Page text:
Aquilla 582 Manual
Aquilla 582
Manual
1
RECORD OF OWNERSHIP
DATE
NEW OWNERS NAME
2
INDEX
PAGE
4
GENERAL
SPECIFICATIONS
5
FLIGHT MANUAL
6
OPERATIONAL REQUIREMENTS
7
MAINTENANCE REQUIREMENTS
8
RIGGING PROCEDURE
9-13
PRE – FLIGHT INSPECTION
14-17
CONTROLLING YOUR TRIKE
18
FLYING SAFELY
19
MAINTENANCE MANUAL
20
TROUBLE SHOOTING
21
ENGINE PROBLEM ISOLATION CHART
22-24
AIRFRAME MAINTENANCE
25-26
ANNUAL INSPECTION
27-28
TUNING INSTRUCTION FOR AN AQUILLA WING
29
TRIMMING IN PITCH
30
RECOMMENDED FACTORY JETTING
31
Issue date: 01.07.86
Rev. date: 02.05.90, 01.03.96, 01.12.96,01.11,99,15.12.03,12.09.07
3
GENERAL
Insert picture here
AIRCRAFT MANUFACTURER:
Solo Wings cc
AIRCRAFT MODEL:
Aquilla
AIRCRAFT SERIAL NUMBER:
WA
AIRCRAFT REGISTRATION NO:
ZU-
REGULATIONS:
As laid down by the CAA and the
Air Navigation Regulations.
OPERATIONAL REQUIREMENTS:
4
AQUILLA 582 SPECIFICATIONS
POWER PLANT
WING AREA
Rotax 582 – 64HP, 2 cylinder, 2 stroke,
liquid cooled, dual ignition
STD
MED
LG
14 square metres
15 square metres
16.5 square metres
WING SPAN
10.5 metres
EMPTY WEIGHT
195 kg’s
MAXIMUM ALL UP WEIGHT
450 kg’s
FUEL CAPACITY
50 litres
FUEL RATING
95 / 97 octane
PERFORMANCE
CLIMB RATE
Solo
Dual
6 mt/s
4 mt/s
STALL SPEED
Solo
Dual
50 kph
65 kph
FUEL CONSUMPTION
Solo
Dual
11 litres per hour
13 litres per hour
CRUISE SPEED
65 – 100 kph
MAXIMUM SPEED
140 kph
DEISGN LOADS – AQUILLA
- POSITVE
DESIGN LOADS - AQUILLA
- NEGATIVE
DESIGN LOADS – TOP LASS
- POSITIVE
DESIGN LOADS – TOP LASS
- NEGATIVE
LIMITING AND RECOMMENDED AIRSPEEDS
4 g’s
1.5 g’s
4 g’s
1.0 g’s
Best angle of climb
30 degrees
Best rate of climb
70 kph
Never exceed
140 kph
Stall with full load
60 kph
5
FLIGHT MANUAL
INTRODUCTION
We strongly recommend that you study this chapter of the manual as we feel that it could
increase your general awareness in the air.
Irrespective of your previous flying experience, unless that experience is already on a Trike,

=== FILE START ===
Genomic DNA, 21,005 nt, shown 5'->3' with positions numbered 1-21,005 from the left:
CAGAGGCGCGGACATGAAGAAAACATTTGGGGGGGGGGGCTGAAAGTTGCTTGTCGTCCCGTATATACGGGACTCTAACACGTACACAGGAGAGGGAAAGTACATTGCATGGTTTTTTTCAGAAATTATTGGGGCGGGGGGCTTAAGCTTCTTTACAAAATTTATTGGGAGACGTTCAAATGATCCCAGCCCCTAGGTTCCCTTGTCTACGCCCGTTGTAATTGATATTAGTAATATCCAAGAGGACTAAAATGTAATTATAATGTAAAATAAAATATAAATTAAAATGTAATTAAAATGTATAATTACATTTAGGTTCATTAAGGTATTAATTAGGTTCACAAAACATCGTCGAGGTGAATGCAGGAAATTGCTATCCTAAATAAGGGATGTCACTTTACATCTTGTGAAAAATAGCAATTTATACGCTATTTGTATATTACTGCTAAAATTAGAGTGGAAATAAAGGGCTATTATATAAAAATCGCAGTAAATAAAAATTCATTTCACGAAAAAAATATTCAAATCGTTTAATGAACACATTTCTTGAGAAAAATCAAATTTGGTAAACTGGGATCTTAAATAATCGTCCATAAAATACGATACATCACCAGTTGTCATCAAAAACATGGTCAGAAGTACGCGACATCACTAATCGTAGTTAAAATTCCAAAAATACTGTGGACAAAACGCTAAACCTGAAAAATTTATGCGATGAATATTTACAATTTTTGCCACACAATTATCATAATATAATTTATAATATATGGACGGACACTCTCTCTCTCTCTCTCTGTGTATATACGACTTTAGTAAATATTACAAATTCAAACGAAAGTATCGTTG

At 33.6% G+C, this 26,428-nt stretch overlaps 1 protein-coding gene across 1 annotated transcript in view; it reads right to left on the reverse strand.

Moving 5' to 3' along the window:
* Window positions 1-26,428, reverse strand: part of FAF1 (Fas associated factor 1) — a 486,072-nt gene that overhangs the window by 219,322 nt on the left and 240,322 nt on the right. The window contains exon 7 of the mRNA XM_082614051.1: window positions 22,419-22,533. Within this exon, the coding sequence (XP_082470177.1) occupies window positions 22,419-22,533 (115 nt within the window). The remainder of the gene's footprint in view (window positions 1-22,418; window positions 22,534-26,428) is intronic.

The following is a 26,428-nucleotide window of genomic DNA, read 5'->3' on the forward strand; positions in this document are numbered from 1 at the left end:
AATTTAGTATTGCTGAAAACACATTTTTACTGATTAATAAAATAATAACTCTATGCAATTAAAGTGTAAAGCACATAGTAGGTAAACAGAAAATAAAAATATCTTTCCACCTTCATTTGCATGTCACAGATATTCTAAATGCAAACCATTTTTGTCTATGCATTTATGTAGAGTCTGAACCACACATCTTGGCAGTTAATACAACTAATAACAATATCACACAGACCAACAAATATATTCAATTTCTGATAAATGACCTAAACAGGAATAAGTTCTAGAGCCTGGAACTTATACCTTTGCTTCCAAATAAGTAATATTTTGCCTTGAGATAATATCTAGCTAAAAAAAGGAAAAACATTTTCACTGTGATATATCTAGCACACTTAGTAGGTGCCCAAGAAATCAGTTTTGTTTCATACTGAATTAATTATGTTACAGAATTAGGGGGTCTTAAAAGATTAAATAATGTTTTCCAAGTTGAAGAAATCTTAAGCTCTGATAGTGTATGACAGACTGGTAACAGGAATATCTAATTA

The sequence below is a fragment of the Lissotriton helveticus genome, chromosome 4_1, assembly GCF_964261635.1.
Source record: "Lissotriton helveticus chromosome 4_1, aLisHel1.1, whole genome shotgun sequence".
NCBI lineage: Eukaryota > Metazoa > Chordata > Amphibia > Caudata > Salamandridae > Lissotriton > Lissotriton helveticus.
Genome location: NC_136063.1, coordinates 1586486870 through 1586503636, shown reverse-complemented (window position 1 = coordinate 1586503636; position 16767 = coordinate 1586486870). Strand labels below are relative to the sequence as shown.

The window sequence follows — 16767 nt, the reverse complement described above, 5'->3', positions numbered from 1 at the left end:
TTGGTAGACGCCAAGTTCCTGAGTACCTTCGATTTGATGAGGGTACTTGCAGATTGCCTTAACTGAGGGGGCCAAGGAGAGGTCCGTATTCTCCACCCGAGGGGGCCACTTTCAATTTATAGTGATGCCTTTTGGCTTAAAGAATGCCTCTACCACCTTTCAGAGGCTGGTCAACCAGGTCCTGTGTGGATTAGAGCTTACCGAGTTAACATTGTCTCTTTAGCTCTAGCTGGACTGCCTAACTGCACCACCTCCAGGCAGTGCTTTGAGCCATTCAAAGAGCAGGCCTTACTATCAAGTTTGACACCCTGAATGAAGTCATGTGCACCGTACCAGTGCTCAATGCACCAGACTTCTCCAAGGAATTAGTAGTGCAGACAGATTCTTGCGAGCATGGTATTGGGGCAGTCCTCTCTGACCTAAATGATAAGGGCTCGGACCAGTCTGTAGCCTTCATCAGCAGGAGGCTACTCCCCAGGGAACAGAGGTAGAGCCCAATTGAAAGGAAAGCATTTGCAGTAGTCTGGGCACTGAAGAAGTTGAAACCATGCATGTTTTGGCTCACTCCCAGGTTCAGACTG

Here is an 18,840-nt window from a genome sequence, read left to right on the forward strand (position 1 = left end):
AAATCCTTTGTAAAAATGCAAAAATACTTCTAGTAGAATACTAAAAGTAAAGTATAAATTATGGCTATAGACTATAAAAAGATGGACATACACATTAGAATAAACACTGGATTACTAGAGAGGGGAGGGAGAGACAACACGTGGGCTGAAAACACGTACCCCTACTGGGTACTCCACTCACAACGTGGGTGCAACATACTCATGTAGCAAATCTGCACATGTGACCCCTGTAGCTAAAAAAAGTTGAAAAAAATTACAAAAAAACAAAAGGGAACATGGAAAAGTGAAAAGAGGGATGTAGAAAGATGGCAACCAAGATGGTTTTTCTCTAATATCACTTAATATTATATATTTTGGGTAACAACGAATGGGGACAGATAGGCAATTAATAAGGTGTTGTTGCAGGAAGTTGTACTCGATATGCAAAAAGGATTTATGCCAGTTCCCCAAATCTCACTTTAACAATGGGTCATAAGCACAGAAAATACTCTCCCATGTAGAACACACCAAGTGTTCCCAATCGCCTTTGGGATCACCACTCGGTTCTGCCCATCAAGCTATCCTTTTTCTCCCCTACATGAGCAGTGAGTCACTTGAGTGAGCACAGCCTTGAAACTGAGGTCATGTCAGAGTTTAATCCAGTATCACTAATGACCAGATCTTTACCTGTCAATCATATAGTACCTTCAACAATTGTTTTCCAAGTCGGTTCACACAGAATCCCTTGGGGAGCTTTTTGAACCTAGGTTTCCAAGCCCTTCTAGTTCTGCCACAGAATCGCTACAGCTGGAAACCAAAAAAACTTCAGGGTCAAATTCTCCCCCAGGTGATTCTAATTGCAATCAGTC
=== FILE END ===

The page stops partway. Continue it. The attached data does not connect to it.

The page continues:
do not attempt to fly the AQUILLA without first getting some dual instruction from a qualified
instructor. You must go through the process of getting your M.P.L.
TRIKE CONFIGURATION
It is controlled by weight shift on all three axes. The power is controlled by a foot throttle on
the right pedal and the choke and cruise throttle levers are under the seat on the left. The two
position ON / OFF switches are in the instrument pod. The front wheel brake can only be
operated from the front with the left foot.
The designated flight envelope of the AQUILLA excludes all aerobatics. This is defined as pitch
greater that 30 degrees and roll greater that 60 degrees. Pilots are urgently warned to ensure
that they fly the AQUILLA within the specified flight envelope.
SECURING YOUR UNATTENDED AQUILLA
We suggest you always carry extra bungee, rope and tie down pegs, you may not always
land next to your hangar, and it could prevent on of those “if only” stories. If your Trike is
left unattended, even for a short time, it should be parked side on to the wing with the
windward wingtip resting on the ground.
6
OPERATIONAL REQUIREMENTS
POINTS TO REMEMBER
-
The pilot must have his/her pilots licence with him in the aeroplane.
-
You must have an “Authority to Fly Certificate” (this document has different names in
different countries – such as “Microlight Flight Certificate” issued by the Civil Aviation
Authority of the country in which you reside and fly.
-
You cannot fly in controlled airspace or within the circuit area of any licensed airfield, or
above 1,000 ft agl unless the microlight is equipped with an approved VHF radio, a
sensitive altimeter, an air speed indicator, a compass and the pilot is in contact with ATC
and other air traffic.
-
Your aircraft needs to be maintained in accordance with the laws governing
maintenance of microlight aeroplanes.
-
You cannot fly at night or in IMC, nor fly over built up areas or over an open-air assembly
of persons.
-
Your aeroplane must be maintained as per the Air Navigation Regulations of your
country are met.
-
The Aeroplane Operators Manual and Airframe logbook, as required by your country’s
Aviation regulations, must be readily available at the time of operation and the pilot in
command must be conversant with its contents. The pilot must also be responsible for
recording the flying times in the airframe logbook after each flight.
7
MAINTENANCE REQUIREMENTS
Again, the following is a guide only, the requirements of your country’s Civil Aviation Authority
pertaining to the maintenance of microlight aeroplane takes precedence:
The owner is responsible for the serviceability of his microlight aeroplane and has to
-
ensure that it is in a fully serviceable condition prior to each flight.